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Products for grant FEL-267473-20

FEL-267473-20
Expression, Communication, and Origins of Meaning
Dorit Bar-On, University of Connecticut

Grant details: https://securegrants.neh.gov/publicquery/main.aspx?f=1&gn=FEL-267473-20

“How to Do Things with Nonwords: Pragmatics, Biosemantics, and Origins of Language in Animal Communication” [ (Article)
Title: “How to Do Things with Nonwords: Pragmatics, Biosemantics, and Origins of Language in Animal Communication” [
Author: Dorit Bar-On
Abstract: Recent discussions of animal communication and the evolution of language have advocated adopting a ‘ pragmatics-first ’ approach, according to which “a more productive framework” for primate communication research should be “pragmatics, the field of linguistics that examines the role of context in shaping the meaning of linguistic utterances” (Wheeler & Fischer 2012: 203). After distinguishing two different conceptions of pragmatics that advocates of the pragmatics-first approach have implicitly relied on (one Carnapian , the other Gricean ), I argue that neither conception adequately serves the purposes of pragmatics-first approaches to the origins of human linguistic communication. My main aim in this paper is to motivate – and begin to articulate – an intermediary conception whose scope is narrower than Carnapian pragmatics but broader than Gricean pragmatics. To do so, I first spell out what I take to be the key insight offered by proponents of the Gricean approach concerning the emergence of linguistic communication, namely, its being communication ‘from a psychological point of view’ (Tomasello, 2008). I then develop this insight using key elements from the anti-Gricean ‘biosemantic’ account of linguistic communication due to Ruth Millikan (1984, 1995, 2006, 2017, and elsewhere). I argue that the intermediary pragmatics-first approach that I propose, which draws on both Gricean and Millikanian resources, would be better equipped to serve the purposes of those who search for potential precursors of human linguistic communication in animal communication.
Year: 2021
Format: Journal
Publisher: Biology and Philosophy

“‘Pragmatics-First’ Approaches to Animal Communication and the Evolution of Language” (Article)
Title: “‘Pragmatics-First’ Approaches to Animal Communication and the Evolution of Language”
Author: Dorit Bar-On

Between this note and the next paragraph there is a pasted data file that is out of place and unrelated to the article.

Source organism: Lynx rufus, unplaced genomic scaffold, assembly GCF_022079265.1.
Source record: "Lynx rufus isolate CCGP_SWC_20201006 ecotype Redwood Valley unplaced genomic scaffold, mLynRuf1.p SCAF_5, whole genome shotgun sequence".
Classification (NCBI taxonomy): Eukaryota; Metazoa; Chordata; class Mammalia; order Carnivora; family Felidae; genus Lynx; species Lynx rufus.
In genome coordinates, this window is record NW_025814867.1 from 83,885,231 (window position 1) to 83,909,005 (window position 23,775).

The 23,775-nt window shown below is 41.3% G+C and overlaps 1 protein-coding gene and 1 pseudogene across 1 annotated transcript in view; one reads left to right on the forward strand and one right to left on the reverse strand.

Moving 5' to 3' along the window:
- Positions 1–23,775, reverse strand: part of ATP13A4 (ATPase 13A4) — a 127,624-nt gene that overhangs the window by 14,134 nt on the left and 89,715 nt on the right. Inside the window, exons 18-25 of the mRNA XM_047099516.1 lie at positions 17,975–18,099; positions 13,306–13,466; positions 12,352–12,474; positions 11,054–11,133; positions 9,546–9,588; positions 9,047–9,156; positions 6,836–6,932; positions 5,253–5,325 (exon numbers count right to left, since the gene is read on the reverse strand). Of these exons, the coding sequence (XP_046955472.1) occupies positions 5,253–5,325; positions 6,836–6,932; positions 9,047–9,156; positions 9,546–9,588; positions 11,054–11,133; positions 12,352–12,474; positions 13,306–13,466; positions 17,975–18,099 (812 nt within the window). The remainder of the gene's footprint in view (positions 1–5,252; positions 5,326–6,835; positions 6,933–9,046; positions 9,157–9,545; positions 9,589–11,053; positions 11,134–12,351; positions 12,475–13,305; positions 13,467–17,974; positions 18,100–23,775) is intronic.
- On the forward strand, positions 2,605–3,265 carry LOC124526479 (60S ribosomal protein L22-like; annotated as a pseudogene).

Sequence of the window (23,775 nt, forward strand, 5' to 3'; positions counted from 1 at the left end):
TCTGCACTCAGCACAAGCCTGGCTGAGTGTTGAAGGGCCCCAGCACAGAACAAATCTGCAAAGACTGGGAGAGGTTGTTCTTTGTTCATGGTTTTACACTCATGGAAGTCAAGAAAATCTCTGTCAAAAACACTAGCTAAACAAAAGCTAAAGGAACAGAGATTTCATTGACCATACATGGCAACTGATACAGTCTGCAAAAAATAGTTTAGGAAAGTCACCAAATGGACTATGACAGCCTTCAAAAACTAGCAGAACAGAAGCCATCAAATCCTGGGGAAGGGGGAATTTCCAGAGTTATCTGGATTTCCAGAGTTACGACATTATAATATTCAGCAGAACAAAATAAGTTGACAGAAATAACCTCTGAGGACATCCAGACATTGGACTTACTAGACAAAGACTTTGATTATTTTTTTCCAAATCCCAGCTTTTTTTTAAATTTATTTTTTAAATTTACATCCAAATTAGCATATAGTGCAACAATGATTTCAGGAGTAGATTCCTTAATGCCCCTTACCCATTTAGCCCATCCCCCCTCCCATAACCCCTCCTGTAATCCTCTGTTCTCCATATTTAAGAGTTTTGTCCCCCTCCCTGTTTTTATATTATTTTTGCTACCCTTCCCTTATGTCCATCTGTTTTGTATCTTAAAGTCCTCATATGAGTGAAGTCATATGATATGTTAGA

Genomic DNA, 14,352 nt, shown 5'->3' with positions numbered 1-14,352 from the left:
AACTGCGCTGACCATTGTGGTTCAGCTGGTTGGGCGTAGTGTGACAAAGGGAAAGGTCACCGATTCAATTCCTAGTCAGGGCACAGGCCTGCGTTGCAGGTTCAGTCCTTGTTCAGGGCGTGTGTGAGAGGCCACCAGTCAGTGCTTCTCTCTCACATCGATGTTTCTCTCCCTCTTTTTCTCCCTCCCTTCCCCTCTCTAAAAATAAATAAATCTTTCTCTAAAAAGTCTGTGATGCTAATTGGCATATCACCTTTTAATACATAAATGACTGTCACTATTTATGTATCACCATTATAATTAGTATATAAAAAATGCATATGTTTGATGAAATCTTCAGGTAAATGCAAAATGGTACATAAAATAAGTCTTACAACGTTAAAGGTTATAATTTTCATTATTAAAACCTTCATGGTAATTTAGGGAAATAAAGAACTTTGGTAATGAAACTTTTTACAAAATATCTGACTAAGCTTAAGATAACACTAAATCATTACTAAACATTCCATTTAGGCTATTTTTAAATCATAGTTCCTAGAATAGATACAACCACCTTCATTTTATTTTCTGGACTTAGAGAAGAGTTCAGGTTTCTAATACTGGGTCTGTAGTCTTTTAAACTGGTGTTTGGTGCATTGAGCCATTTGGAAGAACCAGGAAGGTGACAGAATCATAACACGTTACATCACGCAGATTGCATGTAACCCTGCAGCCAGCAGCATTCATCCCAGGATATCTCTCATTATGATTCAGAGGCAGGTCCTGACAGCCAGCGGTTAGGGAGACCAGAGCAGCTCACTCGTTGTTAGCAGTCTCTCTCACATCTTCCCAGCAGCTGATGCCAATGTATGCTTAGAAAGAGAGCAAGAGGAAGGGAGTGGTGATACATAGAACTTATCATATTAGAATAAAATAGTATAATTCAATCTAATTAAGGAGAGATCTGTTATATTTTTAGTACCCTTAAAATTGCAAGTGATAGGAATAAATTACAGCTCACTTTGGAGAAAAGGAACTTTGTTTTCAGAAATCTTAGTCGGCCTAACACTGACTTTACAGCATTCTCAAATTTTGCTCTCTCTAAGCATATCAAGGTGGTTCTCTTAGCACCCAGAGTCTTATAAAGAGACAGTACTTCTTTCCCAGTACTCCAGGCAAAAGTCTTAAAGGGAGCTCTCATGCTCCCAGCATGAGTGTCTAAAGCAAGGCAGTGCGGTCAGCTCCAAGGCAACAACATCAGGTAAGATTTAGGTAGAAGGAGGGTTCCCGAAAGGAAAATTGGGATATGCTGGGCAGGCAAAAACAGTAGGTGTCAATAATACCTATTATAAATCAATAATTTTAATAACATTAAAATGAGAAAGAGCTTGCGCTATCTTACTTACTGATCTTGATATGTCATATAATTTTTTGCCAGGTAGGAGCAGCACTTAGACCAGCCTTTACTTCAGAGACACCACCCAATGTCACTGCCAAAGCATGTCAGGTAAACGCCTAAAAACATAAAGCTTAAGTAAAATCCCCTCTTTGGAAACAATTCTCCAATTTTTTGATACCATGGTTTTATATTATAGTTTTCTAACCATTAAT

Abstract: Recent discussions of animal communication and the evolution of language have advocated a ‘pragmatics-first’ approach to the subject. Seyfarth & Cheney (2017), for example, propose that “animal communication constitutes a rich pragmatic system” and that “the ubiquity of pragmatics, … suggest[s] that, as language evolved, semantics and syntax were built upon a foundation of sophisticated pragmatic inference”. I begin by distinguishing two different notions of pragmatics advocates of the ‘pragmatics-first’ approach have implicitly relied on (cf. Bar-On and Moore, 2018). On the first, Carnapian notion, pragmatic phenomena are those that involve context-dependent determination of the content or significance of an utterance or signal. On the second, Gricean notion, pragmatic phenomena involve reliance on speakers’ communicative intentions and their decipherment by their hearers. I use the distinction, first, to evaluate a recent formal linguistic analysis of monkey calls, due to Schlenker et al. (e.g. 2014, 2016a,b), which explains the derivation of call meanings through a form of pragmatic enrichment. And, second, I use the distinction to motivate the need for an ‘intermediary pragmatics’ that, I argue, applies only to a subset of animal communicative behaviors, and would allow us to reconceive the significance of animal communication for our understanding of the evolution of language.
Year: 2021
Publisher: under review

Expression and Self-Knowledge (submitted, under contract) (Book)
Title: Expression and Self-Knowledge (submitted, under contract)
Author: Crispin Wright
Abstract: N/A
Year: 2022
Publisher: Wiley
Type: Multi-author monograph
Copy sent to NEH?: No

"No-'How' Privileged Self-Knowledge" (Article)
Title: "No-'How' Privileged Self-Knowledge"
Author: Dorit Bar-On